Sarah Palin: A friend of the American mom?

Posted by Saraline , Saturday, August 30, 2008 7:45 PM

As I'm sure the entire world knows by now, John McCain chose Sarah Palin to be his vice-presidential running mate yesterday. Palin is the governor of Alaska, married with five children, and presents an image of a strong woman. There has been speculation that McCain chose her in order to win Hillary Clinton's supporters over to the Republican side.

Fat chance of that. Palin is pro-life, against gay marriage, and likes guns. Still, she is a mother. Can other mothers relate to her?

Book review: The Thinking Woman's Guide to a Better Birth by Henci Goer

Posted by Saraline 7:02 PM

Henci Goer admits to being biased in her introduction to The Thinking Woman's Guide to a Better Birth. "Yes, I will be trying to convert you with my way of thinking but with a couple of differences," she says. "First, I will play fair. I will lay out the research data behind my thinking so that you can make up your own mind."

Goer's opinion is that a home birth with a mid-wife is a healthy and safe option, while a birth in a hospital with an obstetrician is scary, impersonal, and sometimes dangerous.

She covers many different procedures that are often performed in hospitals during birth and pieces of equipment that she considers to be unnecessary: cesareans, episiotomies, IVs (although she makes an exception for IVs with antibiotics for women diagnosed with Group B Strep), epidurals, forceps, inducing labour, and machines that monitor the heart beat of the fetus while the mother is in labour. (Goer explains that the electronic fetal monitor is the machine that goes "Ping!" in the birth scene in Monty Python's Meaning of Life. She says that the readings from this machine often lead to unnecessary action that could be harmful, such as a cesarean.)

Whether you decide to have a home birth or a hospital birth, this book will provide you with the right questions to ask your mid-wife or doctor, and being able to ask the right questions will help you make decisions about your birthing experience that are right for you.


Pregnancy education

Posted by Saraline , Thursday, August 28, 2008 7:46 AM

Since becoming pregnant, I've taken measures to educate myself on what to expect. I've been reading books, reading blogs, and asking lots of questions while talking to women who have had babies.

While I was reading books on the subject of pregnancy and giving birth, I found out about getting an episiotomy. (For those of you not familiar with pregnancy lingo, an episiotomy is when they cut your vagina open to make it bigger when you're giving birth.) How come nobody told me about this? I had never heard about this before. There was no mention of an episiotomy in the "angry vagina" monologue in The Vagina Monologues or in the monologue about giving birth, for that matter. In sex ed in high school, we learned about the reproductive system and different forms of birth control, but there was nothing in the curriculum about actually giving birth let alone getting an episiotomy. My handy spell check tool doesn't even want to accept the word.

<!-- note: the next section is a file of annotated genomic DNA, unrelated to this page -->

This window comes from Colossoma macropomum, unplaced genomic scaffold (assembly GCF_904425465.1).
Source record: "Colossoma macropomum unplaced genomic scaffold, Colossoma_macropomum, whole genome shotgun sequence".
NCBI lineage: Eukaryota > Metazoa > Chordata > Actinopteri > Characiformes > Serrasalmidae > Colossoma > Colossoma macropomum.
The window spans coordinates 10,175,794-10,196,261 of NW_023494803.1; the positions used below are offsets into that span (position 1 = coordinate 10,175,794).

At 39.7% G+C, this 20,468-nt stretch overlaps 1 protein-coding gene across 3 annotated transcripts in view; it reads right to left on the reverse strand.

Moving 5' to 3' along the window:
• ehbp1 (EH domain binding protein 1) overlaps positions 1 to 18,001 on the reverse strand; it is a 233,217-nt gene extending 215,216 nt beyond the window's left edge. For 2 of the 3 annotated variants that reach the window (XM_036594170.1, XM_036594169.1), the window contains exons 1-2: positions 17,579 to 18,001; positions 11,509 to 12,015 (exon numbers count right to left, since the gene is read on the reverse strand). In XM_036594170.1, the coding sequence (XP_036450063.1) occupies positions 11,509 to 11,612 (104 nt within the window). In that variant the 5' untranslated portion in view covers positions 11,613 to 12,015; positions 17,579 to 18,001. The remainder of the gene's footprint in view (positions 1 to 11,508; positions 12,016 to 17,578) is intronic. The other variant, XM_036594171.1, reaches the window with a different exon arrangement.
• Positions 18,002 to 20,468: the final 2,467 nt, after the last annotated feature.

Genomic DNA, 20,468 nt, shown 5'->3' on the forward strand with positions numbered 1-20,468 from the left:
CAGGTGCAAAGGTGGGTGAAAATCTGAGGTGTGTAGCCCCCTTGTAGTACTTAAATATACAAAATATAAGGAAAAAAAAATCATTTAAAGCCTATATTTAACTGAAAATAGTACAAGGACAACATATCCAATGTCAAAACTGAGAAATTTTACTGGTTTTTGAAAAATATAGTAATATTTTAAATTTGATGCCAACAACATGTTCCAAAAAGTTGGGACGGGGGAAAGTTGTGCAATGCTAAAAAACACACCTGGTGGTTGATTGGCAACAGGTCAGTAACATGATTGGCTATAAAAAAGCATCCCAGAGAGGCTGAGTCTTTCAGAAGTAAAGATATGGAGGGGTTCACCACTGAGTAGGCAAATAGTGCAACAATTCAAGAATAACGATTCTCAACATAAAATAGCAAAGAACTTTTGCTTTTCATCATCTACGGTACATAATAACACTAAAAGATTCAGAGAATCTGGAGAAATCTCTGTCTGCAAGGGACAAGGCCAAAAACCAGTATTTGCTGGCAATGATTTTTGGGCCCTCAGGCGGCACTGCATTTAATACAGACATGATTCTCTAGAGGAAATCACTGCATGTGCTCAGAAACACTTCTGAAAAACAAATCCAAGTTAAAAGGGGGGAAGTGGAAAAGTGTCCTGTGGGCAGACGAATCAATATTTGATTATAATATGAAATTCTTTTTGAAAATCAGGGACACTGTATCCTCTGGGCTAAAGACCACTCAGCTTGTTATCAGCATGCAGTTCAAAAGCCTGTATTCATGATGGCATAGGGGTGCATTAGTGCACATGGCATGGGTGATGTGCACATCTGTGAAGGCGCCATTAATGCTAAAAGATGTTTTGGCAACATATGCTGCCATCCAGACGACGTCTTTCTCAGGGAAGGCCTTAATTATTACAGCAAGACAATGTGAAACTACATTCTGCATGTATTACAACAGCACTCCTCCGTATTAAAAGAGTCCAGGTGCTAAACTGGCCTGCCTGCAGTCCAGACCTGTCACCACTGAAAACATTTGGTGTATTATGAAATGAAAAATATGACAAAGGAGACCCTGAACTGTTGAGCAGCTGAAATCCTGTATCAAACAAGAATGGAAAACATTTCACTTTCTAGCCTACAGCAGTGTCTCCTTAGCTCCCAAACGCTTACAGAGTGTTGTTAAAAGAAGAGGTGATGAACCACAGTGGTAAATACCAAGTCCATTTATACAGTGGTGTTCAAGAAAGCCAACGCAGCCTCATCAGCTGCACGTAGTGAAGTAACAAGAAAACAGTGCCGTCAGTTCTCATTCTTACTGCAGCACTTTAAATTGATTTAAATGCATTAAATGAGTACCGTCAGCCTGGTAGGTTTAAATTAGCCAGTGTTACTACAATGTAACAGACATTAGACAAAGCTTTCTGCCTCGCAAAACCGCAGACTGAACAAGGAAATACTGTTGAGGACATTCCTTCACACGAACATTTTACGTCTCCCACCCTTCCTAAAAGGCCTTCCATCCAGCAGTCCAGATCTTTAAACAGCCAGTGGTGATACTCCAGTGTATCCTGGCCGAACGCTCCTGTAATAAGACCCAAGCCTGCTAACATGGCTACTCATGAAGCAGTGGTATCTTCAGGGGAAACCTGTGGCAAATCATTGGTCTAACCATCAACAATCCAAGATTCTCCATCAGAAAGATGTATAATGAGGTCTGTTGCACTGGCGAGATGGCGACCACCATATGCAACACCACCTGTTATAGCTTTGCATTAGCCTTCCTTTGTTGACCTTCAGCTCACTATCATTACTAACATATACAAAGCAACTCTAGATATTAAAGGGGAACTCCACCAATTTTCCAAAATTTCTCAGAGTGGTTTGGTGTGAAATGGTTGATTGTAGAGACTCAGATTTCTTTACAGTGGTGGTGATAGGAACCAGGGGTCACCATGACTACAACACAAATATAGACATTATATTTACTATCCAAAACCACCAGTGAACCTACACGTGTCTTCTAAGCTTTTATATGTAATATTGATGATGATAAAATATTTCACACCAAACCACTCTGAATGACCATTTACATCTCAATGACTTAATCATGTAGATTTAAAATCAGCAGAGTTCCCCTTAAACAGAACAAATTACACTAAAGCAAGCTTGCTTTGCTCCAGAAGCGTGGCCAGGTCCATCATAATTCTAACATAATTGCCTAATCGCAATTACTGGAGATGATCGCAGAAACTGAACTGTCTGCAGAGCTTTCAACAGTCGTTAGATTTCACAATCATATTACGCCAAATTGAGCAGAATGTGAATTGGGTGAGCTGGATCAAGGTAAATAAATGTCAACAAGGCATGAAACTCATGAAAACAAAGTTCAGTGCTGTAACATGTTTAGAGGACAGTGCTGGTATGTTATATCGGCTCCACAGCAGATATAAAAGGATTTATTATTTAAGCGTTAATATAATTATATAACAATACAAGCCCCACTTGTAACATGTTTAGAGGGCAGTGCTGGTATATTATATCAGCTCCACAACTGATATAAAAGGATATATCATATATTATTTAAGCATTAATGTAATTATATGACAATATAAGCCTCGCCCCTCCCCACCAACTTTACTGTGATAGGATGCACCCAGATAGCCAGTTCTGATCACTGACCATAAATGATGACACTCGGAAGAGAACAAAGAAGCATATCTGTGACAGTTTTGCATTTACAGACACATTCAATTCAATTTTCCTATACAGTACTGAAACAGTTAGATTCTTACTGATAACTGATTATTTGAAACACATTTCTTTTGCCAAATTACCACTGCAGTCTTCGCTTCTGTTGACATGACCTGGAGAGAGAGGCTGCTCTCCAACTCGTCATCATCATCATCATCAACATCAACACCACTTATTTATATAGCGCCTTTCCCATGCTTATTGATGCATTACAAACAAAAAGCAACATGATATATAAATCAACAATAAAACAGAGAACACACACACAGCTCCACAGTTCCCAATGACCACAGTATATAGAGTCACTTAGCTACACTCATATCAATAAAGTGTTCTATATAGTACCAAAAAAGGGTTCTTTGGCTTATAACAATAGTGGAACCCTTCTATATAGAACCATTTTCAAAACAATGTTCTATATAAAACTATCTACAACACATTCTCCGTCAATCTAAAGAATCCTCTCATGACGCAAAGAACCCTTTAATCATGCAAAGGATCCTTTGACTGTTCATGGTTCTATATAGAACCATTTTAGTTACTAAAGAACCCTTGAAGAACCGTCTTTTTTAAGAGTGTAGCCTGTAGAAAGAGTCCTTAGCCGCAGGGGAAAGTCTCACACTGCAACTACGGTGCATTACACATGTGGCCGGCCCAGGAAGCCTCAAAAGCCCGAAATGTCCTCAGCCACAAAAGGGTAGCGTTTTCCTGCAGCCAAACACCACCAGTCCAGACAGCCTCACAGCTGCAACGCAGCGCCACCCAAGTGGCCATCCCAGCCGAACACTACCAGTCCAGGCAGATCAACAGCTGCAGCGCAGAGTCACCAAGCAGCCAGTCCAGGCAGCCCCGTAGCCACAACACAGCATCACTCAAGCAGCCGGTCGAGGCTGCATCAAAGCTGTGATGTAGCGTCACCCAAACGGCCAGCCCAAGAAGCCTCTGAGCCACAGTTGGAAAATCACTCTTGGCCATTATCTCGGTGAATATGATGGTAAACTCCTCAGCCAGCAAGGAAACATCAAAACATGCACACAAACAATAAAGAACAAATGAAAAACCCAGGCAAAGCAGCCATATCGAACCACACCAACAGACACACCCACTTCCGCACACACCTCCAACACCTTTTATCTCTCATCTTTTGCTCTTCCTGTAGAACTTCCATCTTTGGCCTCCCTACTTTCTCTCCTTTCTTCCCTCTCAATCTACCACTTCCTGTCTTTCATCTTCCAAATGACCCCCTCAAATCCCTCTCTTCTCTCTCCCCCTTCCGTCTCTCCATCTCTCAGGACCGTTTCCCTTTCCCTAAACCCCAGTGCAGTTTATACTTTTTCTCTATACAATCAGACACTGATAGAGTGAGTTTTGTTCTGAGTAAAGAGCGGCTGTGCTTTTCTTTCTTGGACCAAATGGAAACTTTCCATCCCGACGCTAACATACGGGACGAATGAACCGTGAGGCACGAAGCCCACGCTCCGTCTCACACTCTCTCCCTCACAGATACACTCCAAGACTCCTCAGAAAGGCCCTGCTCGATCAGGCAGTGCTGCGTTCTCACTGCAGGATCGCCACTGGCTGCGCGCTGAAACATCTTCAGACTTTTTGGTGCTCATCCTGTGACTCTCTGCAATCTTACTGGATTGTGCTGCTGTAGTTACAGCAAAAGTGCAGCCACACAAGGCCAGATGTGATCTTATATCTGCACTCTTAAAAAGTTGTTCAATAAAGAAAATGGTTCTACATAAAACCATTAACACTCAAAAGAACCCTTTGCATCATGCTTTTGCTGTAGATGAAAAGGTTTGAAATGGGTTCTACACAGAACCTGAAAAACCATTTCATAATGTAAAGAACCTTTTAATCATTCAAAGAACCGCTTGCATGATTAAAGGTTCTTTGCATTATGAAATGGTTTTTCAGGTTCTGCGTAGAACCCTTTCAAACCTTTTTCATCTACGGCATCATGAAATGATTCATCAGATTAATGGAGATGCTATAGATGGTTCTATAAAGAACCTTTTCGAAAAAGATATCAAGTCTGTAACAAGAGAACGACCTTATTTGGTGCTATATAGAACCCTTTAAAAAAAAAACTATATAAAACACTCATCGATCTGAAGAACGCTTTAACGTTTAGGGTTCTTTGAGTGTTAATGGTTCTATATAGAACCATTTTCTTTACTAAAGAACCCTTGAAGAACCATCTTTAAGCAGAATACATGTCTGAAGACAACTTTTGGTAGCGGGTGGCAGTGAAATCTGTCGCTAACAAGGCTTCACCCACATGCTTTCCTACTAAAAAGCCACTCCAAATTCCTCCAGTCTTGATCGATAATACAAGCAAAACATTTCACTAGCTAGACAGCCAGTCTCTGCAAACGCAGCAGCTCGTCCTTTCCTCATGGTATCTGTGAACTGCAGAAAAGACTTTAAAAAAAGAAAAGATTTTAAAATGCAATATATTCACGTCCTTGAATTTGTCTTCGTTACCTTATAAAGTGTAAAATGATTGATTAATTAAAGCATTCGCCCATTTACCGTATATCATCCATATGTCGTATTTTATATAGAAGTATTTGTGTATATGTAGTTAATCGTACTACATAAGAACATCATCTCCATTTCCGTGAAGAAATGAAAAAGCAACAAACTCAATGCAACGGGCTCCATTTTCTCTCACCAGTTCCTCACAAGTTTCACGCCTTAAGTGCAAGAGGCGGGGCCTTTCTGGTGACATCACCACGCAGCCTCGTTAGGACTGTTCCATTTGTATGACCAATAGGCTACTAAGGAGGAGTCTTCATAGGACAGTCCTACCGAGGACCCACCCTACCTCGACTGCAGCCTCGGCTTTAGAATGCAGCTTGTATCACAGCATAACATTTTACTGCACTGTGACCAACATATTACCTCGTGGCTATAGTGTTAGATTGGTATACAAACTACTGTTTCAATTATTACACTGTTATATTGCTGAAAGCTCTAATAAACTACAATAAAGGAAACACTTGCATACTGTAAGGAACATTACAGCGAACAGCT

Choice

Posted by Saraline , Wednesday, August 27, 2008 8:53 PM

Fetus rights

Here's an excerpt from the article:

The Harper government moved yesterday to extinguish an emerging debate over fetal rights by distancing itself from a Conservative private members' bill that would make it a separate crime to injure or kill a fetus while committing violence against a pregnant woman.

Justice Minister Rob Nicholson, whose government might go to the polls this fall, said he will introduce his own competing bill that would make pregnancy an aggravating factor for judges to take into account when sentencing those who assault expectant mothers.

But he stressed that he intends to make it clear that the new law is worded in a way that "leaves no room for the introduction of fetal rights."


There's this show that I like called Ghost Hunters and sometimes I'll look up the places that they're investigating to learn a little bit about the history. Once they were investigating a house believed to be haunted by victims of the Manson family. I didn't know very much about Charles Manson at that point, so I googled him and found out about Sharon Tate being murdered when she was eight months pregnant. This was a few months ago, early in my pregnancy, and it really freaked me out. I think that what happened to her is awful.

Having said that, I don't think that it should be a separate crime to kill the fetus because then they could make it a crime for a woman to have an abortion. But I think that by attacking a pregnant woman and killing the fetus, the attacker is taking away the woman's right to choose whether or not she wants to have a baby. "Choice" means that the woman as the right to not have a baby OR to have a baby. I think that the conservatives are looking at this from the wrong perspective. Even making a bill that's more "tame" and making it extra-bad to kill someone who is pregnant without saying why it's extra-bad is alluding to giving rights to the fetus. If a pregnant woman is attacked, she is the one who is the victim.

Thoughts?